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Top sustainable foods for your next meal

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DECEMBER 05, 2022

Poke or pizza? Salad or home-cooked? In Berkeley, the food options are plenty, but that often leaves us wondering what to eat for each meal. If you’re indecisive or indifferent, we’ve got you covered. Here are some of the most sustainable foods on the planet that you can incorporate into your next meal.

Local, organic vegetables and fruits

While fruits and vegetables generally have a low carbon footprint with a few exceptions such as avocados and banana those with an organic label put them at the top of the sustainable food movement. Whether organic foods are better for your body is still a hotly debated topic, but organic almost always means more eco-friendly. Less chemicals are used to grow them, preserving the long-term health of the soil. Be sure to support Berkeley’s farmers markets and pick up a basketful of your favorite seasonal produce!

Local seasonal fish

While overfishing continues to be a severe problem that has come under fire for the past decades, there are certainly sustainable options when it comes to fish. Just make sure to pick the ones that are locally sourced and in season to minimize their carbon footprint. If in doubt, buy your fish directly from the fishermen or ask your local fish seller about the fish’s origins.


These friendly fungi consistently top the list of sustainable foods. Because mushrooms are heterotrophic organisms that absorb nutrients from the soil and other decomposed organic matter, they are extremely low maintenance. Not only do they require little fertilizer and water, but also very little land — one acre can produce up to 1 million pounds of mushrooms. It’s not at all difficult to understand why mushrooms are a popular substitute for meat protein.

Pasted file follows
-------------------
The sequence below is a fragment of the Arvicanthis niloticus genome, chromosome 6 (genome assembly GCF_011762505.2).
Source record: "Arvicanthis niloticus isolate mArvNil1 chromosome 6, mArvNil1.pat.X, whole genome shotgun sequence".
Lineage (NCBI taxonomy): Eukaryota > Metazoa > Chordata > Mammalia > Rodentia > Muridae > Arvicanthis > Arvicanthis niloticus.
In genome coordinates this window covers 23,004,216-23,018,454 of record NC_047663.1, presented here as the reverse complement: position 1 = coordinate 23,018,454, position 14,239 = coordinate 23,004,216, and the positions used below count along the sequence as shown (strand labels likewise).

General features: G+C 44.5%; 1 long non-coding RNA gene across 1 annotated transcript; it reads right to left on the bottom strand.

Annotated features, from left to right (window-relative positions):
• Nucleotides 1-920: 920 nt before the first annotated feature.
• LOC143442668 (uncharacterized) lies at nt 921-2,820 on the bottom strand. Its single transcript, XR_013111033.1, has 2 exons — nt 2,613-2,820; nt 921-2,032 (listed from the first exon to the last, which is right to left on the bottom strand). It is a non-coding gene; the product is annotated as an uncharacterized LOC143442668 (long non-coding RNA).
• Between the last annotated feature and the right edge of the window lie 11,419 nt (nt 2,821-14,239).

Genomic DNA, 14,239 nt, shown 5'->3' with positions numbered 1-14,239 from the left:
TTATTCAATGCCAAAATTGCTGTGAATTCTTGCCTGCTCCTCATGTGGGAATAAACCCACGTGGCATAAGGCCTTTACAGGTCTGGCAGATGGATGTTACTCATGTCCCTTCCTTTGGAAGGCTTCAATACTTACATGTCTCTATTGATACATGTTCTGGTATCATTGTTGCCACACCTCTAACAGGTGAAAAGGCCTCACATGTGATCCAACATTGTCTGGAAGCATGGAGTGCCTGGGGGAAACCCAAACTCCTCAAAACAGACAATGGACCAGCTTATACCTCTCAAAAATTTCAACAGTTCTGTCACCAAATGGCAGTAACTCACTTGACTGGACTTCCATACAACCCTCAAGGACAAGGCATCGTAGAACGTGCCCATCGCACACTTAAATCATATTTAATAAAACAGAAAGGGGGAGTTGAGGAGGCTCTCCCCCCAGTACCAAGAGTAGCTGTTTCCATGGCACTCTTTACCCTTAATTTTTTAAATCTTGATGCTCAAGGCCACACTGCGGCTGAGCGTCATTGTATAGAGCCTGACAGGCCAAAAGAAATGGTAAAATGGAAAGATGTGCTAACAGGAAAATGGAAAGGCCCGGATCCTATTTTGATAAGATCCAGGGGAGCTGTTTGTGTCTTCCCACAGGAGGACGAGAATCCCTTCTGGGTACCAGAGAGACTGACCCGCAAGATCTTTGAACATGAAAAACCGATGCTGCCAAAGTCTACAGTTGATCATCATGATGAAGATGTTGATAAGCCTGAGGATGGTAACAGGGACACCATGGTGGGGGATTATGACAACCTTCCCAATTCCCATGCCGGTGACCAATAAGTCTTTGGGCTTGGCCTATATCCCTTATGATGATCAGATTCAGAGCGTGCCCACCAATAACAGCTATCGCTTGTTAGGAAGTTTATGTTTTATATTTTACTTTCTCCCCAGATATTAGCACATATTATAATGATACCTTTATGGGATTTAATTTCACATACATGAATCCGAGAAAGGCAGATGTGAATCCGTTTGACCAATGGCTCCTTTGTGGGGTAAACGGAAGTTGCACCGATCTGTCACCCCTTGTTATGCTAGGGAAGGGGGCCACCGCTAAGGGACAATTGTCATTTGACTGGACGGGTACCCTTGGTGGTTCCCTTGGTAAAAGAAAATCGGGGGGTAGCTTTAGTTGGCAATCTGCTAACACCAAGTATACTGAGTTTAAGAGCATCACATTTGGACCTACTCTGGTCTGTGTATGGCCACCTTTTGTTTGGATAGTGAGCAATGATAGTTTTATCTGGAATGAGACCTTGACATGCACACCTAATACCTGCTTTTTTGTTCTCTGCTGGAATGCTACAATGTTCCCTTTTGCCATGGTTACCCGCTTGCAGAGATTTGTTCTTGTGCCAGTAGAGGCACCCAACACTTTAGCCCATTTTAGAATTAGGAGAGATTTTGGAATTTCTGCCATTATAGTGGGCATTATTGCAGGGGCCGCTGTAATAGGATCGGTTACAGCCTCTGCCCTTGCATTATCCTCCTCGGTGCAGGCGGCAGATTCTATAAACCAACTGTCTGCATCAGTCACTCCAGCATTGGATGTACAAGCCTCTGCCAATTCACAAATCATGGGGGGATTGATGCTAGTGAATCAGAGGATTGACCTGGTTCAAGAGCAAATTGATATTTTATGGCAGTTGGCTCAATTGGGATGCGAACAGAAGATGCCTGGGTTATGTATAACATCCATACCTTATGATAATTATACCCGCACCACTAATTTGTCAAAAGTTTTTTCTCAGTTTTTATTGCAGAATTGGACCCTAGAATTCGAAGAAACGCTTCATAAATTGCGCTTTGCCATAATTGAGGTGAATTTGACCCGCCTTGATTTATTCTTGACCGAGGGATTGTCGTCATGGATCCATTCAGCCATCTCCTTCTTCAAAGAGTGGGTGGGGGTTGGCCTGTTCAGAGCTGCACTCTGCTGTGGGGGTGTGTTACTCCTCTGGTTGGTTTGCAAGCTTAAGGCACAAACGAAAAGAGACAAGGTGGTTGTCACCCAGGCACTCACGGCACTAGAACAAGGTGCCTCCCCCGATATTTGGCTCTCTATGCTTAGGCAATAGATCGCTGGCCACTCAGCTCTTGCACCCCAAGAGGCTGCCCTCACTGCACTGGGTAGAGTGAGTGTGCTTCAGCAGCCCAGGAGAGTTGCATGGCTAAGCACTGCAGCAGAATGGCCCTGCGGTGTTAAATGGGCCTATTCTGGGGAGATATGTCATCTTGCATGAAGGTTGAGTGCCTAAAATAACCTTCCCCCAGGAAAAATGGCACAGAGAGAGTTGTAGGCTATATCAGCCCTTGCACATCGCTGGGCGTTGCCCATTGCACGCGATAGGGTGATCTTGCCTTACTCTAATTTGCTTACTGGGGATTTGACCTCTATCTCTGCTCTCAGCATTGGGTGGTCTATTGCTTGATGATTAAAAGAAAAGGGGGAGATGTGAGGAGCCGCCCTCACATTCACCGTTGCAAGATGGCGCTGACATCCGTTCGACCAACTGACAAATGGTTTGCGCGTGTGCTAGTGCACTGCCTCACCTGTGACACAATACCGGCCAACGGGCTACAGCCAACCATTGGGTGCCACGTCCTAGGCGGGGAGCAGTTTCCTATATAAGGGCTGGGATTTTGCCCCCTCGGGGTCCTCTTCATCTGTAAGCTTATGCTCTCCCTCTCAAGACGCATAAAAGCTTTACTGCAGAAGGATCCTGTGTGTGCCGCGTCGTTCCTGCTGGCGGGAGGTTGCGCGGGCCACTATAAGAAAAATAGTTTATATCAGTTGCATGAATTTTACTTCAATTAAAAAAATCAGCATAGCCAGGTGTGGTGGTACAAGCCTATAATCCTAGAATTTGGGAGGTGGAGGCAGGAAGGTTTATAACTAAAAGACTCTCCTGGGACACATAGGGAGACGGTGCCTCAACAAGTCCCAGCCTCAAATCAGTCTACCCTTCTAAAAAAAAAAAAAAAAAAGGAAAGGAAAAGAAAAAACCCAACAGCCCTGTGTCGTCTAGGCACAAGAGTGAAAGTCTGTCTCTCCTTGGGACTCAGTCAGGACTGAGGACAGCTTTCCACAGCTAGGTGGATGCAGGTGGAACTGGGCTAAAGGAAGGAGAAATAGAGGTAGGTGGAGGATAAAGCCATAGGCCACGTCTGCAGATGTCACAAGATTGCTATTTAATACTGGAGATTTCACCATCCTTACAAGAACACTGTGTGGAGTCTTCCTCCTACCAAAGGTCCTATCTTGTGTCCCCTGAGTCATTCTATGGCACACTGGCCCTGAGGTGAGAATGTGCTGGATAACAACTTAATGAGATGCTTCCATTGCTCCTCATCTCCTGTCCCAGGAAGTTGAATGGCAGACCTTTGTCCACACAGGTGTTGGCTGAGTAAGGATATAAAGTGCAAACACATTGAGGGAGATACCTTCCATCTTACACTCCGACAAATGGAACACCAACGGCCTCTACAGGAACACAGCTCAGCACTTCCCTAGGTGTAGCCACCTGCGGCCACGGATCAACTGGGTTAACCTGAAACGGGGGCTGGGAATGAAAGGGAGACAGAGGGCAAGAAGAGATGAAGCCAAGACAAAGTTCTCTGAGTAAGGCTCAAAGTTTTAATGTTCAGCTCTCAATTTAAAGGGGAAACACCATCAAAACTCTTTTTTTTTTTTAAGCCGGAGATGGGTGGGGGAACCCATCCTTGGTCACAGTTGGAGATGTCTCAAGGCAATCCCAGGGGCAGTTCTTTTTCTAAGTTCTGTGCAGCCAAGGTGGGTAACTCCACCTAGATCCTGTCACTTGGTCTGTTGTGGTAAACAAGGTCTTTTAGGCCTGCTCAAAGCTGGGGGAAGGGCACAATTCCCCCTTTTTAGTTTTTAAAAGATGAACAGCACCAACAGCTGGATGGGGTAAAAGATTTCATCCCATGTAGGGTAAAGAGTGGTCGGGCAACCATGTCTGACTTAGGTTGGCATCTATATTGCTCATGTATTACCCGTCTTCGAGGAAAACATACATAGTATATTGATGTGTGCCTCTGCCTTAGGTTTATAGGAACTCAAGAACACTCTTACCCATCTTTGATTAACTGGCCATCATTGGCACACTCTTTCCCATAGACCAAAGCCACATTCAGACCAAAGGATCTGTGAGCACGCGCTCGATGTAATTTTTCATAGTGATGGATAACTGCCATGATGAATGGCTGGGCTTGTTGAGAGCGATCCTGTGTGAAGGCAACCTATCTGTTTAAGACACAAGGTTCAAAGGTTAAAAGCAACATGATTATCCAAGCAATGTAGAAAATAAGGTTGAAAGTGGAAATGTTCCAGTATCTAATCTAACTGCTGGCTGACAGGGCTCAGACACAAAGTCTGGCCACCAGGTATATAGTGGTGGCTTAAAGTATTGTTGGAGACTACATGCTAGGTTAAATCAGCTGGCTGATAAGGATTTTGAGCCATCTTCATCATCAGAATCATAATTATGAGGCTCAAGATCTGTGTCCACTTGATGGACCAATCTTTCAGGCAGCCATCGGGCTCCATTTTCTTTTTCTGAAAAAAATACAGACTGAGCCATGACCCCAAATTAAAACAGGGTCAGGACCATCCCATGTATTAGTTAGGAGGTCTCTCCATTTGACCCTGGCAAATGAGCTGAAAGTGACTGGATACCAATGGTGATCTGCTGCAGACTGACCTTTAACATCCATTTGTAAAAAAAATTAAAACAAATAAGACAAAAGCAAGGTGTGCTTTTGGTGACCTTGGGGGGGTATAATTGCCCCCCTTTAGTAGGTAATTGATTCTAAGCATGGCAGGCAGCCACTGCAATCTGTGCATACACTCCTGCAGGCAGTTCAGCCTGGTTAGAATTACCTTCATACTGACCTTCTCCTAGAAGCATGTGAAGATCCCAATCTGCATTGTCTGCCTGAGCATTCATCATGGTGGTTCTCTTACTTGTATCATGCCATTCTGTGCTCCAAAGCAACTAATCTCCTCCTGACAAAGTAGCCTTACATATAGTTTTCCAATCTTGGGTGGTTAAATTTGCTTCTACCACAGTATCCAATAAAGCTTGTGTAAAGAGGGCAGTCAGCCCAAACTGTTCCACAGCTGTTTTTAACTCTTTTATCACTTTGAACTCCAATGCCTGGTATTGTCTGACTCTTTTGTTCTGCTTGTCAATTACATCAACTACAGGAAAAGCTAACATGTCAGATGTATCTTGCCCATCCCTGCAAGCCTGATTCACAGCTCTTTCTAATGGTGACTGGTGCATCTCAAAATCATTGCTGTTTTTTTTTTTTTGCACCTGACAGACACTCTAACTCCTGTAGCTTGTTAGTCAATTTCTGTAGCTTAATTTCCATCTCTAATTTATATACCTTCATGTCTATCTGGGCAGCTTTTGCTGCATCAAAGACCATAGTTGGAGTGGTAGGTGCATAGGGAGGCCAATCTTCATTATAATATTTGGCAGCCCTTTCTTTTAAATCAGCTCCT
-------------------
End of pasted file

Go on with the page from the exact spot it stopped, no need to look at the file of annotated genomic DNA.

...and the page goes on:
Like mushrooms, legumes need very little water to grow. On top of this, they actively nourish the soil by storing nitrogen underground, eliminating the need for fertilizers. These humble superfoods are certainly a bang for your buck, so make sure to pick up a bag of lentils or peas on your next grocery run.


Perhaps we don’t eat mussels often, but it’s very interesting to note that these shellfish appear on almost every list of sustainable foods. Mussels are amazing organisms that grow on lines that farmers string beneath the ocean and obtain nutrients by purifying the water around them. This means they require no land and no feed! And as if that’s not incredible enough, mussels are also mini carbon sinks that remove carbon dioxide from the oceans to grow their shells. Their meaty texture, high protein content and delicious cooking methods make them my first-choice alternative to other less sustainable animal protein.


Here’s yet another superfood on our list of sustainable foods. With a high nutritional value and a large variety of species, seaweed is a cheap and tasty addition to your diet. Seaweed farming is one of the least harmful forms of aquaculture because it simultaneously filters ocean water while obtaining its nutrients from it. And the vast kelp forests beneath our oceans are even more effective carbon sinks than mussels because they grow at a much faster rate.

With a quick Google search, you can easily find places that offer these amazing food options in Berkeley. Whenever I have time, I like to go down to our farmer’s markets that are open on Tuesdays, Thursdays and Saturdays year-round. Our local sellers are so passionate and knowledgeable about the food they sell. The last time I visited the Saturday Downtown Berkeley Farmers’ Market, a stone fruit seller gave me and my friend an entire 10-minute presentation and tasting session when I asked them about which variety of plums I should buy.

Oh, food, glorious food.

Contact Josephine Ng at 


DECEMBER 05, 2022